If anyone were to advocate the use of computers in the classroom, it’d be a Google employee, right? Well, as reported in the Sydney Morning Herald recently, employees of some of the world’s biggest technology giants are opting for low-tech learning environments for their children.
In the article, ‘Computers ok? Not in Silicon Valley’, Alan Eagle, executive communications employee at Google, declares, “I fundamentally reject the notion you need technology aids in grammar school.”
Eagle’s two children attend Waldorf schools, which subscribe to a teaching philosophy centred on physical activity and learning through creative, practical tasks; the US equivalent of Australia’s Steiner schools. Similarly, the chief technology officer of eBay sends his children to a nine-classroom Waldorf school in Los Altos, California.
So what’s behind this resistance to technology in modern-day learning environments? Commonly, those who support the Waldorf approach believe computers inhibit creative thinking, movement, human interaction and attention spans. Real engagement, they argue, comes from great teachers with interesting lesson plans, not machines.
Paul Thomas, a former teacher and current associate professor of education at Furman University, sides with the Waldorf approach, suggesting, “Teaching is a human experience … Technology is a distraction when we need literacy, numeracy and critical thinking.”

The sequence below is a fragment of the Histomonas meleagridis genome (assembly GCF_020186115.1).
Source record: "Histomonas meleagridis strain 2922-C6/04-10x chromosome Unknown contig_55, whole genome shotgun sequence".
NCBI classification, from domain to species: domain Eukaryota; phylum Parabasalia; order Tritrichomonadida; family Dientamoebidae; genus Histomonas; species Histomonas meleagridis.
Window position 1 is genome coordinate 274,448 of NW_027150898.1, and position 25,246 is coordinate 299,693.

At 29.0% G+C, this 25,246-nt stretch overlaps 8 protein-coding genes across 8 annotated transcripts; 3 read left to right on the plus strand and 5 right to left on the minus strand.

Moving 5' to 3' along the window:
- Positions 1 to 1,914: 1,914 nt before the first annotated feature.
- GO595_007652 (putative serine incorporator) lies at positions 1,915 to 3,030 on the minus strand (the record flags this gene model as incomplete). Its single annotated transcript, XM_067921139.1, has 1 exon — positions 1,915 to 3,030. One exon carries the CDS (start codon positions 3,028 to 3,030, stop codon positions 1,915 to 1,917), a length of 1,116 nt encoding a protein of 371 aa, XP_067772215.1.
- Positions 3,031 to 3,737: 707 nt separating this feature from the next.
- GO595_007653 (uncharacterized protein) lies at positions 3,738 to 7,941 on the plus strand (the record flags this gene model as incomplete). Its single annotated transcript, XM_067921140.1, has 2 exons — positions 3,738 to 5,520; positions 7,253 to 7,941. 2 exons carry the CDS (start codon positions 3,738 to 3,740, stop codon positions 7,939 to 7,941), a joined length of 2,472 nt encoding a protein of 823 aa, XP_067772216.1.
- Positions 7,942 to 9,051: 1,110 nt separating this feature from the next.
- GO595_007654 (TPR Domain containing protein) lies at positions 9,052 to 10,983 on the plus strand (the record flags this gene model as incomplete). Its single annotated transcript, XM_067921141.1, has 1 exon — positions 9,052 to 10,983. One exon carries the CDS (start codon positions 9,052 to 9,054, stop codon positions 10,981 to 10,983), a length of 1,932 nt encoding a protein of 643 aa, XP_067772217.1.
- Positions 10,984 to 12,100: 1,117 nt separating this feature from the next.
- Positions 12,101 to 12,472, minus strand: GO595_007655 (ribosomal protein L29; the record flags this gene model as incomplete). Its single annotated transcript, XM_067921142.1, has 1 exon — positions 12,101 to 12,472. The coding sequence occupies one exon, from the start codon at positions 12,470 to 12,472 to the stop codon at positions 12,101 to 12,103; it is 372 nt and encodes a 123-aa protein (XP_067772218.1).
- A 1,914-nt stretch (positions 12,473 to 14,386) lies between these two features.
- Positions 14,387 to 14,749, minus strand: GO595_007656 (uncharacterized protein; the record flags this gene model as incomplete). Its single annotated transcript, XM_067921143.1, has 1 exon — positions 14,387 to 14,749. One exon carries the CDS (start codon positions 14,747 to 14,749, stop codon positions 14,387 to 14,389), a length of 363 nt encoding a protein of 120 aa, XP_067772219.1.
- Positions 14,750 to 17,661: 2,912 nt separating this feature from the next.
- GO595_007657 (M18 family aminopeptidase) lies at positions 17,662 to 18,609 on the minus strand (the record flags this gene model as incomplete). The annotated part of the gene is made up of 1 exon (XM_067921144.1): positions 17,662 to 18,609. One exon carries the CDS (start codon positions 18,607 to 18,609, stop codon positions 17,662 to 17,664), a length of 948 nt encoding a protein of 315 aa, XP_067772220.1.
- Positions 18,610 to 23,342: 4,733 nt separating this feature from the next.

Of course, there are many experts who, in contrast, strongly endorse the use of computers in schools. Ann Flynn, director of education technology for the National School Boards Association in the US, is one.
Flynn states, “If schools have access to the tools and can afford them, but are not using the tools, they are cheating our children.”
As a psychologist and educator of more than 30 years, I believe the fact that we have schools offering distinctly different educational approaches is ideal. What works for some students, won’t necessarily work for others.
In saying that, however, when starting Edworks 20 years ago, I implemented a no-computer policy. Studies then, and since, have indicated they offer no educational advantage for students.
On the contrary, computerised learning tends to promote ‘answer driven’ learning, which simplifies learning to the point where students only see the answer, rather than the learning process, as the objective. Conversely, Edworks’ personal programs, delivered by a tutor at the student’s desk, promote divergent thinking (more than one possible answer), which fosters abstract thinking and creative problem solving.
Additionally, computer-based programs tend to ignore the importance of concrete thinking, deductive reasoning and understanding concepts, and do little to promote the idea of independent learning.
So, while at Edworks we don’t quite allow kids to learn fractions by cutting up quesadillas and cake, we do recognise the distractions and limitations computers can have in a learning environment and opt for the tried and trusted alternative.